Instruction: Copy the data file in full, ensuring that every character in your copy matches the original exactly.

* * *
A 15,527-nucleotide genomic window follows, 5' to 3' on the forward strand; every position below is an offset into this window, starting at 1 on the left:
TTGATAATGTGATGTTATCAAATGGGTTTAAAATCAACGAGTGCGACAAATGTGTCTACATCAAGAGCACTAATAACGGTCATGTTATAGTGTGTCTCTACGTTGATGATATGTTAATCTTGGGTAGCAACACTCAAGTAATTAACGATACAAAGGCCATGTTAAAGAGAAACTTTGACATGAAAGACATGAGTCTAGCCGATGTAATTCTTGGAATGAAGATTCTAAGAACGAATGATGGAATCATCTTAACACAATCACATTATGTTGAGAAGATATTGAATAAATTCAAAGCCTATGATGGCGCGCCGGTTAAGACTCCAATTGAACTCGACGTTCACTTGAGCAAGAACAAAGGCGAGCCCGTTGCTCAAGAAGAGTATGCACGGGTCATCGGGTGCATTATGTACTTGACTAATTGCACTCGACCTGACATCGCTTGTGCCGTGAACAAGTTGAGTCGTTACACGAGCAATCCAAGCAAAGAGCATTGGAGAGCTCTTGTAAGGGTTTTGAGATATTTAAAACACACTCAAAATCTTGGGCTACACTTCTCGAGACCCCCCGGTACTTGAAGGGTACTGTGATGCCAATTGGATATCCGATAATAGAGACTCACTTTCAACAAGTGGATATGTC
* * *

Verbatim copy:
A 15,527-nucleotide genomic window follows, 5' to 3' on the forward strand; every position below is an offset into this window, starting at 1 on the left:
TTGATAATGTGATGTTATCAAATGGGTTTAAAATCAACGAGTGCGACAAATGTGTCTACATCAAGAGCACTAATAACGGTCATGTTATAGTGTGTCTCTACGTTGATGATATGTTAATCTTGGGTAGCAACACTCAAGTAATTAACGATACAAAGGCCATGTTAAAGAGAAACTTTGACATGAAAGACATGAGTCTAGCCGATGTAATTCTTGGAATGAAGATTCTAAGAACGAATGATGGAATCATCTTAACACAATCACATTATGTTGAGAAGATATTGAATAAATTCAAAGCCTATGATGGCGCGCCGGTTAAGACTCCAATTGAACTCGACGTTCACTTGAGCAAGAACAAAGGCGAGCCCGTTGCTCAAGAAGAGTATGCACGGGTCATCGGGTGCATTATGTACTTGACTAATTGCACTCGACCTGACATCGCTTGTGCCGTGAACAAGTTGAGTCGTTACACGAGCAATCCAAGCAAAGAGCATTGGAGAGCTCTTGTAAGGGTTTTGAGATATTTAAAACACACTCAAAATCTTGGGCTACACTTCTCGAGACCCCCCGGTACTTGAAGGGTACTGTGATGCCAATTGGATATCCGATAATAGAGACTCACTTTCAACAAGTGGATATGTC